Which brings us to 2015.  Having won the 2014 MLS Cup, the Galaxy once again had the last pick in the first round.  On January 15, 2015, Arena used the 21st pick to select the diminutive Spanish attacker, Ignacio Maganto.  Maganto signed with the Galaxy two months later and since that time has made eight appearances for the Galaxy first team.  On May 31, 2015, Maganto scored his first goal for the L.A. Galaxy in an away game against New England, making him the fourth player from the 2015 Superdraft to score for his team during an MLS league game.****

What does Arena’s selection of Maganto say about Arena?  Well, Maganto was not the obvious pick.  Maganto played college soccer for Iona College, which is part of the Metro Atlantic Athletic Conference, a relatively small athletic conference.  In fact, Maganto was the first MLS draftee in the history of Iona College’s soccer program.  Nor does Maganto’s background or style of play exactly scream Major League Soccer.  Maganto, raised in Madrid, spent his childhood playing in Getafe’s youth system.  And for a league that loves size and strength, Maganto is instead small and technical.  But Arena’s move was immediately praised by a few soccer journalists:

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Though it is possibly too early to say, Maganto’s transition to the Galaxy first team has been relatively seamless, and his future with the team appears bright.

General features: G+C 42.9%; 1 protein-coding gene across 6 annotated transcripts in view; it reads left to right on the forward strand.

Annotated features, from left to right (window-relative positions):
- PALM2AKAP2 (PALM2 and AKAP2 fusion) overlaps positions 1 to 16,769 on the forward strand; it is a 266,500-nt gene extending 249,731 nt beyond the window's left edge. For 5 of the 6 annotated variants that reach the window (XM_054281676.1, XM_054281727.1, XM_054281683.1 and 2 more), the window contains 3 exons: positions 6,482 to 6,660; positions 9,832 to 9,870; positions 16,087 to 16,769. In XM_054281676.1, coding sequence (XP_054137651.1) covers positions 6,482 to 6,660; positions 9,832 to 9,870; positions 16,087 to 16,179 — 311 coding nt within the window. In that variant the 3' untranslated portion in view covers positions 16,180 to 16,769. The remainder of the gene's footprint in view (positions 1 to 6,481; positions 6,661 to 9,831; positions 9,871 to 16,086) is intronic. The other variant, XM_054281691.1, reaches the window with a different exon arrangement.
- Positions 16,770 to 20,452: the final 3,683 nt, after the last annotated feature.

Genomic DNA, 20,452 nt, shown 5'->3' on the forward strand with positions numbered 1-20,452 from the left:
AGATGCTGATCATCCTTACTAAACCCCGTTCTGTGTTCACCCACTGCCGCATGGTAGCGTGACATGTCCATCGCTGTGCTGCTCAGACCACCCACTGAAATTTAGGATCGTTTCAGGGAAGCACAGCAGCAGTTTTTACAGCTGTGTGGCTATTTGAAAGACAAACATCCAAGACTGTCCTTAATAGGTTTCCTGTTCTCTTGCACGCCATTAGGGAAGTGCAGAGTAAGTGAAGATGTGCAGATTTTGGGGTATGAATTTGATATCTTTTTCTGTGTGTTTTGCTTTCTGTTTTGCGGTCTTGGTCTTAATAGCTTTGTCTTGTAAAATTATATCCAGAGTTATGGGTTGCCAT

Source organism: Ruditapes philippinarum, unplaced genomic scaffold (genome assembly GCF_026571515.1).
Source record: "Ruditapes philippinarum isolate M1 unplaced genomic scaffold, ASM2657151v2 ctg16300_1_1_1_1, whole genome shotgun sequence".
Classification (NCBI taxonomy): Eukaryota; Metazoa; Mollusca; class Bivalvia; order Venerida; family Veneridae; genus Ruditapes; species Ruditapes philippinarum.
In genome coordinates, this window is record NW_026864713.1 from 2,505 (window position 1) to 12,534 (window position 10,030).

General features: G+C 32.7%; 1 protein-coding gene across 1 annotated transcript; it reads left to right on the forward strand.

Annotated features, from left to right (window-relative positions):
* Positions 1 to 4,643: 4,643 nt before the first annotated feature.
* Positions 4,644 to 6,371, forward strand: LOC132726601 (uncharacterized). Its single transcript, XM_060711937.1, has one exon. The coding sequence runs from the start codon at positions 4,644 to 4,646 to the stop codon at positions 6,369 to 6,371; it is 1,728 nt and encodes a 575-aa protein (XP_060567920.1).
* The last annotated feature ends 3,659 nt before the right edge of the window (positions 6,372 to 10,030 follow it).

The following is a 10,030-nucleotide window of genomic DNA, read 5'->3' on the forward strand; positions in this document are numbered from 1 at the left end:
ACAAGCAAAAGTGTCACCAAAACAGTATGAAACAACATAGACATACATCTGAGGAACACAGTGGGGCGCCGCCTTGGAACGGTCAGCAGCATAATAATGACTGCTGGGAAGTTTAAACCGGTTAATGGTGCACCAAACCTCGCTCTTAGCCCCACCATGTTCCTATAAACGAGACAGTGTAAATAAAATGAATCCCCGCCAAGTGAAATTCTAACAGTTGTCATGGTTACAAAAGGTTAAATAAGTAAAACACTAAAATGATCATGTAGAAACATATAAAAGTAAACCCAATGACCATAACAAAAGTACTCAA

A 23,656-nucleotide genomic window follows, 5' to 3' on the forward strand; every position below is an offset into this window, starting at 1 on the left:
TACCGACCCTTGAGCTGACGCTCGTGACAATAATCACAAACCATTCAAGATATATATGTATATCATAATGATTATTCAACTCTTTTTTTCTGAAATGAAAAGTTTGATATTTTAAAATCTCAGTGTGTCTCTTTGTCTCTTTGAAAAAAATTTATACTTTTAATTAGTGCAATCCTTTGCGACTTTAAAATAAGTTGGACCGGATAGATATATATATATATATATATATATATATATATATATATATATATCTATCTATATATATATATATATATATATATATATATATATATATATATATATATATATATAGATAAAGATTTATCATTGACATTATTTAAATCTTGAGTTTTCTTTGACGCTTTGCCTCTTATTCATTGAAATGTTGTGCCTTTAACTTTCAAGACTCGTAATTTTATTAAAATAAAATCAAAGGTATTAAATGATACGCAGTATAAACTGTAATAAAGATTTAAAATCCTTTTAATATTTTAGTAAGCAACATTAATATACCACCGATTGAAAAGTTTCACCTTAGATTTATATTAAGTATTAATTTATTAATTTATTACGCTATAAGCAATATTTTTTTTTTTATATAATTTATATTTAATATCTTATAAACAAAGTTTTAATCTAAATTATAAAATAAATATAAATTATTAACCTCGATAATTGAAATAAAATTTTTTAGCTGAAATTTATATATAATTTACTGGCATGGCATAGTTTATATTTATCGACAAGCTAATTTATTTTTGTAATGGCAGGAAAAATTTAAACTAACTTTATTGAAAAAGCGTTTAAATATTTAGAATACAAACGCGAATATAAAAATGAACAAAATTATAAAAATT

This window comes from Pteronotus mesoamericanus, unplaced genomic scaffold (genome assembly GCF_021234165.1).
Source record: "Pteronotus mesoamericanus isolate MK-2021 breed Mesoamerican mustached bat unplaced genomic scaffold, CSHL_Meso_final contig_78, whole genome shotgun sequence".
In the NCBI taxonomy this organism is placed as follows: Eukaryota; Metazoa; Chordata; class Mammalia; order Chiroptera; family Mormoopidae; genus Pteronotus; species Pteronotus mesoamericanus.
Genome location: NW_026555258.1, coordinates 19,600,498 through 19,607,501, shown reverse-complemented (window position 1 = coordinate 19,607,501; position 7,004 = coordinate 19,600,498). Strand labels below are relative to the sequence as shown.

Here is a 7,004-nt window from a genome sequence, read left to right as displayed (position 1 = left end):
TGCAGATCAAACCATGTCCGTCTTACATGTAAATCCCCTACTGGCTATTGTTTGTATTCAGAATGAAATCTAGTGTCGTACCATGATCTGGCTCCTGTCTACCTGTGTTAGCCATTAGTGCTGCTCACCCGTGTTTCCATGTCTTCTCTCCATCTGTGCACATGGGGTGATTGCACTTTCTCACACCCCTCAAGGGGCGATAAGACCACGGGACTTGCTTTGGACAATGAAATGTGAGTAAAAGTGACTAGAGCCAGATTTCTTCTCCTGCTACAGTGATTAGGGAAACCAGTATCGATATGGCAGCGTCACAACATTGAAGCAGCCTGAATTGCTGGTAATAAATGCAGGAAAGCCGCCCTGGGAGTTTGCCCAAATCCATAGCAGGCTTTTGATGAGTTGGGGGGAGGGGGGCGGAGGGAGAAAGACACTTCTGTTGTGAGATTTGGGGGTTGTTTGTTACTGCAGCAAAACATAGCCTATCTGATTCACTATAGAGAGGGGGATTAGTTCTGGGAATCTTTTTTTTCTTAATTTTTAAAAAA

As a coda to this analysis, the MLS Superdraft can be used in more than one way to acquire players.  It is common for teams to trade picks for allocation money or indeed for other players.  For example, on January 14, 2009, Bruce Arena traded the Galaxy’s second round 2010 draft pick to the New York Red Bulls and in exchange acquired forward Mike Magee.  New York subsequently traded that pick to the Revolution who used it in the 2010 Superdraft to draft forward Zak Boggs.  Boggs made twenty-nine appearances and scored three goals during his two years with the Revs before leaving the club in 2012 to accept a Fulbright scholarship to study abroad.  Magee made 105 appearances and scored 19 goals for the Galaxy, winning two MLS Cups and two MLS Supporters’ Shields in the process.

To summate, Bruce Arena’s history with the Superdraft demonstrates a willingness to take risks on unproven talent (Iona College?), a thorough understanding of MLS’ arcane and wacky rules (“I’ll trade you my 2nd round pick in next year’s draft for fifty thousand Garber-bucks and a bump in the allocation ranking”), and to paraphrase Shula, an understanding of how to combine players to maximize their respective abilities and win (Omar + AJ).

Stay tuned for the next in our series on Bruce Arena’s impact on the L.A. Galaxy.

* Though Seattle historically has not covered itself in glory with the Superdraft, it looks to be bucking that trend this year.  Based on performances from the first half of the season, Cristian Roldan was the steal of the draft, and could earn himself a Rookie of the Year nomination come season’s end.

** Key evidence: DeLaGarza’s gorgeous 22nd minute pinpoint slide tackle on Charlie Davies during the 2014 MLS Cup caused Taylor Twellman to muse to himself over the microphone, “A.J. DeLaGarza, my goodness…”

*** To be fair, though, some players taken with a team’s second or third pick are still chugging along quite happily in MLS – I’m looking at you Jeb Brovsky, Michael Farfan, Will Bruin and Justin Meram.

**** On March 22, 2015, Fatai Alashe (4th pick overall in 2015 Superdraft) scored a goal for the San Jose Earthquakes against the Chicago Fire.  On April 12, 2015, Cyle Larin (1st pick overall in 2015 Superdraft) scored a goal for Orlando City against the Portland Timbers.  On May 19, 2015, Khiry Shelton (2nd pick overall in 2015 Superdraft) scored a goal for NYCFC against the Chicago Fire.